Table_3_Genetic Variation of Typical Plant Species in Hay Meadows: The Effect of Land Use History, Landscape Structure, and Habitat Quality.XLSX (182.63 kB)
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Table_3_Genetic Variation of Typical Plant Species in Hay Meadows: The Effect of Land Use History, Landscape Structure, and Habitat Quality.XLSX

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posted on 21.12.2020, 04:03 authored by Ellen Pagel, Theresa A. Lehmair, Peter Poschlod, Christoph Reisch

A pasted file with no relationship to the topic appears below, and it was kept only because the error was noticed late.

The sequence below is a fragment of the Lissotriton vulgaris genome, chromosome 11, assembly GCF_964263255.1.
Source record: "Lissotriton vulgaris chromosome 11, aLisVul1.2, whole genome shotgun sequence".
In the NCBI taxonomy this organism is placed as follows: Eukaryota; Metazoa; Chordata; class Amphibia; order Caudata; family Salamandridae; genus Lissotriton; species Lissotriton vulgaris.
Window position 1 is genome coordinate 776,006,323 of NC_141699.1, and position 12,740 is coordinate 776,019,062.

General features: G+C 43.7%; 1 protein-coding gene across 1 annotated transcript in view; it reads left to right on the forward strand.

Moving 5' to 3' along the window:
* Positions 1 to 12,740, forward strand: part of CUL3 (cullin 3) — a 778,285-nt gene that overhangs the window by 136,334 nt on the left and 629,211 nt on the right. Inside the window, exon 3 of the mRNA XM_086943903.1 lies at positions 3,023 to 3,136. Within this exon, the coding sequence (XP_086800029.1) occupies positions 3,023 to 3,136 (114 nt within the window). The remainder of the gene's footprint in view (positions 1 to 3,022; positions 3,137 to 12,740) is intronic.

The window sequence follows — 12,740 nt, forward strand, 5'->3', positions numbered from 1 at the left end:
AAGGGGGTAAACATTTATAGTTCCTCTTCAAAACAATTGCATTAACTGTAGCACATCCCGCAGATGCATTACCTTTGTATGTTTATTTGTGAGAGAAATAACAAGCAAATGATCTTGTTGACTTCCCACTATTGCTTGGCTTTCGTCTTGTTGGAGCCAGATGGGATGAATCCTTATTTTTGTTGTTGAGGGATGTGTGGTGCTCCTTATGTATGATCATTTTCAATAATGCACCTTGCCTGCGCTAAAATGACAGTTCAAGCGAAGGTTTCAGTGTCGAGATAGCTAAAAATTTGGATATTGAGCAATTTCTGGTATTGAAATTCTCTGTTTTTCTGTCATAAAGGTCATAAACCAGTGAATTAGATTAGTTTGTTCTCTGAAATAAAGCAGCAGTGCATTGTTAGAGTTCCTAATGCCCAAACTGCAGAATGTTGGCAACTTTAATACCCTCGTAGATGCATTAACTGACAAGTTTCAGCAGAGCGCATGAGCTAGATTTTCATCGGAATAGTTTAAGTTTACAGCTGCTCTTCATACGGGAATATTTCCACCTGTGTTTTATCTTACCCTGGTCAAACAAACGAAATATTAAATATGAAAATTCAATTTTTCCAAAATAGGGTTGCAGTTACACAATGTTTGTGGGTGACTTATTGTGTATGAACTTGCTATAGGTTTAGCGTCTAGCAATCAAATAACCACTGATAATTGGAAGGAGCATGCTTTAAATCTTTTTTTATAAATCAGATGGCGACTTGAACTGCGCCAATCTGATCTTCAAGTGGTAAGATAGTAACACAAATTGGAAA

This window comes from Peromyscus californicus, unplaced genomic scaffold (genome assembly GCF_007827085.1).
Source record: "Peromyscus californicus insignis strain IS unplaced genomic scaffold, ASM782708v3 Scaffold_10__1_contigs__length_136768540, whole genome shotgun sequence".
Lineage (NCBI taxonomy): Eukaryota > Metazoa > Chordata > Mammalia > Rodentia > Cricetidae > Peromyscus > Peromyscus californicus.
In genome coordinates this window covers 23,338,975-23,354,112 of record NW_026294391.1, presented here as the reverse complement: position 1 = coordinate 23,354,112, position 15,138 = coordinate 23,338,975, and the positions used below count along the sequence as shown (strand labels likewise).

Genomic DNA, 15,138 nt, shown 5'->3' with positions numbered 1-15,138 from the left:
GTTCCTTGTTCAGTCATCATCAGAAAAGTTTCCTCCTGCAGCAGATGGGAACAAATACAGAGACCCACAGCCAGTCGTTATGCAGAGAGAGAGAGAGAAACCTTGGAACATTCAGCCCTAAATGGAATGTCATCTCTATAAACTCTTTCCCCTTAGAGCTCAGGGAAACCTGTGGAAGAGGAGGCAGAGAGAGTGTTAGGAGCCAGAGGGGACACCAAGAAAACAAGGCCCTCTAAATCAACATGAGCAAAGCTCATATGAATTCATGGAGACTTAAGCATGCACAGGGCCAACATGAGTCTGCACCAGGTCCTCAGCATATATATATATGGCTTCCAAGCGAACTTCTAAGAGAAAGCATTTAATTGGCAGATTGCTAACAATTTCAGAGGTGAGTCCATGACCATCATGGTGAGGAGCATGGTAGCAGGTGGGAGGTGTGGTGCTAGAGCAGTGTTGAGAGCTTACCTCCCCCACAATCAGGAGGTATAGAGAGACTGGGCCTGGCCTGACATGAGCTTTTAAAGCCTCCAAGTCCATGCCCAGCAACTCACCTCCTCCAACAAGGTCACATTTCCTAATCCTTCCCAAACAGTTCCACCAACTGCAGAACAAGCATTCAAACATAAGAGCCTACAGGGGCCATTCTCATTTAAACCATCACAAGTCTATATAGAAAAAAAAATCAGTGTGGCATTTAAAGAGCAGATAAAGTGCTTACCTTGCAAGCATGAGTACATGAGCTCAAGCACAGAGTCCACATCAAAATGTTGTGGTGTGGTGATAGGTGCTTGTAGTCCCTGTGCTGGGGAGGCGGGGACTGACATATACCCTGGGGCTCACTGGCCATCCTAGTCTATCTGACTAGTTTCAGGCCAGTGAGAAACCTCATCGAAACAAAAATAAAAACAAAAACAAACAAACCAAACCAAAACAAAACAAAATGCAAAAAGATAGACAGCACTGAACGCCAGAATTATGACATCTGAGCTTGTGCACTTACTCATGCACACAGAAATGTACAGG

Global changes in land use are threatening the diversity of many ecosystems on both the intra- and interspecific levels. Among these ecosystems are the species-rich hay meadows, which have drastically declined in quality and quantity, due to land use intensification or abandonment in recent decades. The remaining genetic resources of their plant species must therefore be protected. To determine the driving forces impacting genetic variation in common hay meadow species (Dactylis glomerata, Heracleum sphondylium, and Trifolium pratense), we used data on the land use history, historic and present landscape structure and habitat quality. Our results showed average genetic diversity within the study sites, with low differentiation levels and a high gene flow among grasslands. Land use history, landscape structure and habitat quality were found to be related to the distribution of genetic diversity in the studied species, highlighting the complex forces acting in these ecosystems and showing the specific impact of litter accumulation on genetic diversity. Both historic and current environmental variables influence genetic diversity, demonstrating the importance of the land use history of a habitat. The most important group of variables impacting genetic variation in all three species was the landscape structure (e.g., distance to the nearest-located urban area or grassland). Also important was the influence of litter cover on genetic diversity in D. glomerata, which provides an interesting starting point for further research.

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